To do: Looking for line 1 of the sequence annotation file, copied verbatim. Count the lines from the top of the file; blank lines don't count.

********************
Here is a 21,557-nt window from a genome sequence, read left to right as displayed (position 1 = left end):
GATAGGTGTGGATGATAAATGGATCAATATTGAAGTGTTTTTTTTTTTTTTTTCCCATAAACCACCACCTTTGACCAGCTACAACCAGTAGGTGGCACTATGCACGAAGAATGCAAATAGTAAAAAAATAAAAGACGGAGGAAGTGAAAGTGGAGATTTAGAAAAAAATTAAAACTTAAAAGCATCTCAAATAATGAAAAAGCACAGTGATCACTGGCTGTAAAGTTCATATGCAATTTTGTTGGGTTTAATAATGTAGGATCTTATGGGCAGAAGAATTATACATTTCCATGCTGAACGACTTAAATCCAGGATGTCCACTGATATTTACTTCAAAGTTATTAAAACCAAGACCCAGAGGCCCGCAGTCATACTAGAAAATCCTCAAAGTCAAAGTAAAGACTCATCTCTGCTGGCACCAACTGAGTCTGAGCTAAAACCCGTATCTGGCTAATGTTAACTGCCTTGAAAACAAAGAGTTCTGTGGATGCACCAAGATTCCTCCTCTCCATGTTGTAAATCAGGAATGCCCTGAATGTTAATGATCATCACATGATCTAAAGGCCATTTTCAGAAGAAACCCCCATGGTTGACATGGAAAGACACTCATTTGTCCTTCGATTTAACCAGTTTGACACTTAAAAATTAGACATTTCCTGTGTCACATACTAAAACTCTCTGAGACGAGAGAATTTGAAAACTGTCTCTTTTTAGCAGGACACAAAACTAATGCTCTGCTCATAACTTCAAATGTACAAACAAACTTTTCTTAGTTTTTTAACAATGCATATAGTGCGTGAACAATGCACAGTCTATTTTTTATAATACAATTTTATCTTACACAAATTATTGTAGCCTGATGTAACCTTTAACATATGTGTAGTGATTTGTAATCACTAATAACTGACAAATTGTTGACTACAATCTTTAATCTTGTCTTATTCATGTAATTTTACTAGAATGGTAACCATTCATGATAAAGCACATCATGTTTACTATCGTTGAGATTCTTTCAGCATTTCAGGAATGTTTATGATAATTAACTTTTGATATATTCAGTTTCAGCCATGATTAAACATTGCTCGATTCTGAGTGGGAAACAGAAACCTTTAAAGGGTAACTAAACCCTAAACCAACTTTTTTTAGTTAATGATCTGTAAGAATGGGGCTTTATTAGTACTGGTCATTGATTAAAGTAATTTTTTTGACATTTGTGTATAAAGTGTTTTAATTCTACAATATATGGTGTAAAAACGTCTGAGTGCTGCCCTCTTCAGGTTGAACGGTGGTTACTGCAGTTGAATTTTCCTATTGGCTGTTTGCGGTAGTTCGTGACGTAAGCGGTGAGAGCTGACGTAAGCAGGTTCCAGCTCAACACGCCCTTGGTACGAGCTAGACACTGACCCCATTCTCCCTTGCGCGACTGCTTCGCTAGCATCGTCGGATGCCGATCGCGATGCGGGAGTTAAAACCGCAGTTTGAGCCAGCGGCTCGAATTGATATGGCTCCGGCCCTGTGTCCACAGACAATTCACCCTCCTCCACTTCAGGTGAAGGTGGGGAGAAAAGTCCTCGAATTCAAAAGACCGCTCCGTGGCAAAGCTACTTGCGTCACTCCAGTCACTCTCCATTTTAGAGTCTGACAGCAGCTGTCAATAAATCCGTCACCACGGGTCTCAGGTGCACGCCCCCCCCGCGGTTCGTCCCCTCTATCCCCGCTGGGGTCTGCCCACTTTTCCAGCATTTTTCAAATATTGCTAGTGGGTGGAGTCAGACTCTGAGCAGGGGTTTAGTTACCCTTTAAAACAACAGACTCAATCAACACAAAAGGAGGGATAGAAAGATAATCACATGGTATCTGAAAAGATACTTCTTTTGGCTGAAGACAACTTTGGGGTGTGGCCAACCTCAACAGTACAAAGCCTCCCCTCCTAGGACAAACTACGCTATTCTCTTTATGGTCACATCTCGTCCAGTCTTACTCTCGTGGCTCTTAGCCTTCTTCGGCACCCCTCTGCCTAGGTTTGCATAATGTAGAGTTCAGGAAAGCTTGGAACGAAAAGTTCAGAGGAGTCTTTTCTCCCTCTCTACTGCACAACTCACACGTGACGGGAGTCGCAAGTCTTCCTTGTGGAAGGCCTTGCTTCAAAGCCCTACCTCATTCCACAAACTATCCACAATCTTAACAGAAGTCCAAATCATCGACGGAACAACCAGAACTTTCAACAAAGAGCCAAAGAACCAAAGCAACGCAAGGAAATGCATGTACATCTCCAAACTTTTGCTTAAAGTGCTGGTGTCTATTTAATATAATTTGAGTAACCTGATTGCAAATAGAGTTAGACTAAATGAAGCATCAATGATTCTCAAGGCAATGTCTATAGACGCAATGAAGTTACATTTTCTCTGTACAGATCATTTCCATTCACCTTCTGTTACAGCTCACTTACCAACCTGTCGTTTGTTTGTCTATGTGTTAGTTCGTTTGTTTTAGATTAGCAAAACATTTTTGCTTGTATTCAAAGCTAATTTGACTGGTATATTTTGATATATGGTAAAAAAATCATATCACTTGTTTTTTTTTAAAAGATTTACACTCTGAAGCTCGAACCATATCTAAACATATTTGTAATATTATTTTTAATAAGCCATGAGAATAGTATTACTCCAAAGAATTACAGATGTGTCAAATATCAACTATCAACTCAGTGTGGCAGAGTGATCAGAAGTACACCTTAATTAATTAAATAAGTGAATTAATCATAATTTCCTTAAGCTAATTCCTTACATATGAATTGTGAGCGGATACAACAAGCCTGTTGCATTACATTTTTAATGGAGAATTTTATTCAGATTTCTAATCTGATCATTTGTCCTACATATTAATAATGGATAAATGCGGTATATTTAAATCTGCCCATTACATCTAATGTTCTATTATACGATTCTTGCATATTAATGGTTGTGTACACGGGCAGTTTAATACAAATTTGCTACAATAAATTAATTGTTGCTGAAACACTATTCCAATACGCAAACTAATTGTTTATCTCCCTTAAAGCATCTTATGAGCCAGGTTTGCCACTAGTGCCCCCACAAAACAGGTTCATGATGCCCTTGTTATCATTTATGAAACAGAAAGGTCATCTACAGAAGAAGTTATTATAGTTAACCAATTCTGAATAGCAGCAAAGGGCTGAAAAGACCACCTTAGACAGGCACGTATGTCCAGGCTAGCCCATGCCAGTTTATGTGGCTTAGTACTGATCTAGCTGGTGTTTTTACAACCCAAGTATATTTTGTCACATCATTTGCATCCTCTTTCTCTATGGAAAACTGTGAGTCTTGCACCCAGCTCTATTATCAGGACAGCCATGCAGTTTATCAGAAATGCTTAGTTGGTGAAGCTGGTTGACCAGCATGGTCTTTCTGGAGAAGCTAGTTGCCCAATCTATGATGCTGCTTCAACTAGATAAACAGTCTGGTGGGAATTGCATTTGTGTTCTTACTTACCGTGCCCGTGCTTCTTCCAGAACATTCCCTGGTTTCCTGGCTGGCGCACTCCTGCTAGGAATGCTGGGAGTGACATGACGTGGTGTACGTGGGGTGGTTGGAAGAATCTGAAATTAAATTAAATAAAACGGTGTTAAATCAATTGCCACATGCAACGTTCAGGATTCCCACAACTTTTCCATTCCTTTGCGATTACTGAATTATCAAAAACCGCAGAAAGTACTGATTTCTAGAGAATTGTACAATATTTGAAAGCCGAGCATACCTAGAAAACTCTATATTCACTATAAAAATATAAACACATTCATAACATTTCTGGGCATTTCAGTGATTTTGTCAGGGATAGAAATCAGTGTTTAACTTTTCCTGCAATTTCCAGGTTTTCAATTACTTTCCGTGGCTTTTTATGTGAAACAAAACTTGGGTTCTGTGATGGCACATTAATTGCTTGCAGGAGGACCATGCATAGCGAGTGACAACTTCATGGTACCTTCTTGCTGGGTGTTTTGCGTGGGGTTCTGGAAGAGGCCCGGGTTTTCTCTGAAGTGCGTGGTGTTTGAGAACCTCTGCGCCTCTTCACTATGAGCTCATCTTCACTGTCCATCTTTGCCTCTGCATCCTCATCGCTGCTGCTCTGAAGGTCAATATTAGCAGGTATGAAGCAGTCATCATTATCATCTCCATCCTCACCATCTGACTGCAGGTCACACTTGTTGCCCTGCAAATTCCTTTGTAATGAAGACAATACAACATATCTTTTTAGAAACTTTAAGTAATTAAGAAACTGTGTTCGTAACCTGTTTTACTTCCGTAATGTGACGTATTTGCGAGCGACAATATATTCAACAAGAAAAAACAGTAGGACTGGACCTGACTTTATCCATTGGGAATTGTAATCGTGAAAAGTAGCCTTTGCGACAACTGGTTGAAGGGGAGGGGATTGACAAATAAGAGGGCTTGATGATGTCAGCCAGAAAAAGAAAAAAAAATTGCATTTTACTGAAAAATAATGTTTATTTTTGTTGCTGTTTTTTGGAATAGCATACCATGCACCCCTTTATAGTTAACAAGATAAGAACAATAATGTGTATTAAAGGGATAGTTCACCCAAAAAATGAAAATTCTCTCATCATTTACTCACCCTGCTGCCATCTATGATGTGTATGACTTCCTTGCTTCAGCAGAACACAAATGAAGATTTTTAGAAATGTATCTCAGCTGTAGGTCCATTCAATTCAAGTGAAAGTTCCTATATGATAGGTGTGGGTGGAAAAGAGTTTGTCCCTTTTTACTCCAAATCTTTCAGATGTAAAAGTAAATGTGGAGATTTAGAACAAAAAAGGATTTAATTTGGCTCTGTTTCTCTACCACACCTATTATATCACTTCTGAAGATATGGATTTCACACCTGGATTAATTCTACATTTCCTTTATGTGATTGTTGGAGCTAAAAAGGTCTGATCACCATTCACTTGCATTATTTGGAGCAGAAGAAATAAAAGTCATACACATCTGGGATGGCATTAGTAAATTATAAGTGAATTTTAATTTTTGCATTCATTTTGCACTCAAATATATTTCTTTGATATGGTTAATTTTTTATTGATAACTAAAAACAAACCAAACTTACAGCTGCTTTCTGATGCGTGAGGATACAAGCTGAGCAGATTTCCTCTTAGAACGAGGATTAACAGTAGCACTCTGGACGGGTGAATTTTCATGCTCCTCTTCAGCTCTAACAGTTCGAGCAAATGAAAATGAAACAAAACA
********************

Here is a 21,557-nt window from a genome sequence, read left to right as displayed (position 1 = left end):